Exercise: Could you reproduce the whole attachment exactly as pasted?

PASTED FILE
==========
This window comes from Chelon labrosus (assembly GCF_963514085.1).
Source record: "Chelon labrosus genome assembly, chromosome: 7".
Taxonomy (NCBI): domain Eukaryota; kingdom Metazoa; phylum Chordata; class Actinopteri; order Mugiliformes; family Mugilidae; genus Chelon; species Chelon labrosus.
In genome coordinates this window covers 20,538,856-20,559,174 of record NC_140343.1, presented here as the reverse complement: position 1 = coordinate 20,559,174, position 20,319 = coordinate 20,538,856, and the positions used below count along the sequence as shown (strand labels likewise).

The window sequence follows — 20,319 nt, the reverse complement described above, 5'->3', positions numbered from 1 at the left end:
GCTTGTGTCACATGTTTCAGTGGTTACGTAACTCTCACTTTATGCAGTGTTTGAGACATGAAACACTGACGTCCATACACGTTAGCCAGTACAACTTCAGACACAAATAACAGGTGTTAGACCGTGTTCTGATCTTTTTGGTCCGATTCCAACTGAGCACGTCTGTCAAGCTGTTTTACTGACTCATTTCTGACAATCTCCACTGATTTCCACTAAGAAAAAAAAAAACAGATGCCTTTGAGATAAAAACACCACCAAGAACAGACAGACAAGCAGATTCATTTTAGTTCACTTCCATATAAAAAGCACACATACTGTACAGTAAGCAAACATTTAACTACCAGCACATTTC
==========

This window comes from Chelon labrosus (assembly GCF_963514085.1).
Source record: "Chelon labrosus genome assembly, chromosome: 7".
Taxonomy (NCBI): domain Eukaryota; kingdom Metazoa; phylum Chordata; class Actinopteri; order Mugiliformes; family Mugilidae; genus Chelon; species Chelon labrosus.
In genome coordinates this window covers 20,538,856-20,559,174 of record NC_140343.1, presented here as the reverse complement: position 1 = coordinate 20,559,174, position 20,319 = coordinate 20,538,856, and the positions used below count along the sequence as shown (strand labels likewise).

The window sequence follows — 20,319 nt, the reverse complement described above, 5'->3', positions numbered from 1 at the left end:
GCTTGTGTCACATGTTTCAGTGGTTACGTAACTCTCACTTTATGCAGTGTTTGAGACATGAAACACTGACGTCCATACACGTTAGCCAGTACAACTTCAGACACAAATAACAGGTGTTAGACCGTGTTCTGATCTTTTTGGTCCGATTCCAACTGAGCACGTCTGTCAAGCTGTTTTACTGACTCATTTCTGACAATCTCCACTGATTTCCACTAAGAAAAAAAAAAACAGATGCCTTTGAGATAAAAACACCACCAAGAACAGACAGACAAGCAGATTCATTTTAGTTCACTTCCATATAAAAAGCACACATACTGTACAGTAAGCAAACATTTAACTACCAGCACATTTC